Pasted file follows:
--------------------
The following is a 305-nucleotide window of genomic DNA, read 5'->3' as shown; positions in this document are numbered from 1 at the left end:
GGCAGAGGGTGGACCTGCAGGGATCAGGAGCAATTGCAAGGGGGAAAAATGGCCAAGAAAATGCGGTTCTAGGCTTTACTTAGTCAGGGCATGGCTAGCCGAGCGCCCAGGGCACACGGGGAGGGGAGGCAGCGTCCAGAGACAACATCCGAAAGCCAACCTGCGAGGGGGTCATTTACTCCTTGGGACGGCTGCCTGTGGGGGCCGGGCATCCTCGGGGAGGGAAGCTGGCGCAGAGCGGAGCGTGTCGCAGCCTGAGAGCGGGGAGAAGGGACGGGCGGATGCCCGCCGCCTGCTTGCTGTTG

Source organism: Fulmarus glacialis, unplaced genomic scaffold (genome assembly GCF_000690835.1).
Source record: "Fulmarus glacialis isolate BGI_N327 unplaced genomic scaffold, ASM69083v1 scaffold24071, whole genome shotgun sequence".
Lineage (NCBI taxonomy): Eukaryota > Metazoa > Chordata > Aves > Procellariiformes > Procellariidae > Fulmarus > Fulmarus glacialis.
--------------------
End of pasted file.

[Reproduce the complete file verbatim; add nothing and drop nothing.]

The following is a 305-nucleotide window of genomic DNA, read 5'->3' as shown; positions in this document are numbered from 1 at the left end:
GGCAGAGGGTGGACCTGCAGGGATCAGGAGCAATTGCAAGGGGGAAAAATGGCCAAGAAAATGCGGTTCTAGGCTTTACTTAGTCAGGGCATGGCTAGCCGAGCGCCCAGGGCACACGGGGAGGGGAGGCAGCGTCCAGAGACAACATCCGAAAGCCAACCTGCGAGGGGGTCATTTACTCCTTGGGACGGCTGCCTGTGGGGGCCGGGCATCCTCGGGGAGGGAAGCTGGCGCAGAGCGGAGCGTGTCGCAGCCTGAGAGCGGGGAGAAGGGACGGGCGGATGCCCGCCGCCTGCTTGCTGTTG

Source organism: Fulmarus glacialis, unplaced genomic scaffold (genome assembly GCF_000690835.1).
Source record: "Fulmarus glacialis isolate BGI_N327 unplaced genomic scaffold, ASM69083v1 scaffold24071, whole genome shotgun sequence".
Lineage (NCBI taxonomy): Eukaryota > Metazoa > Chordata > Aves > Procellariiformes > Procellariidae > Fulmarus > Fulmarus glacialis.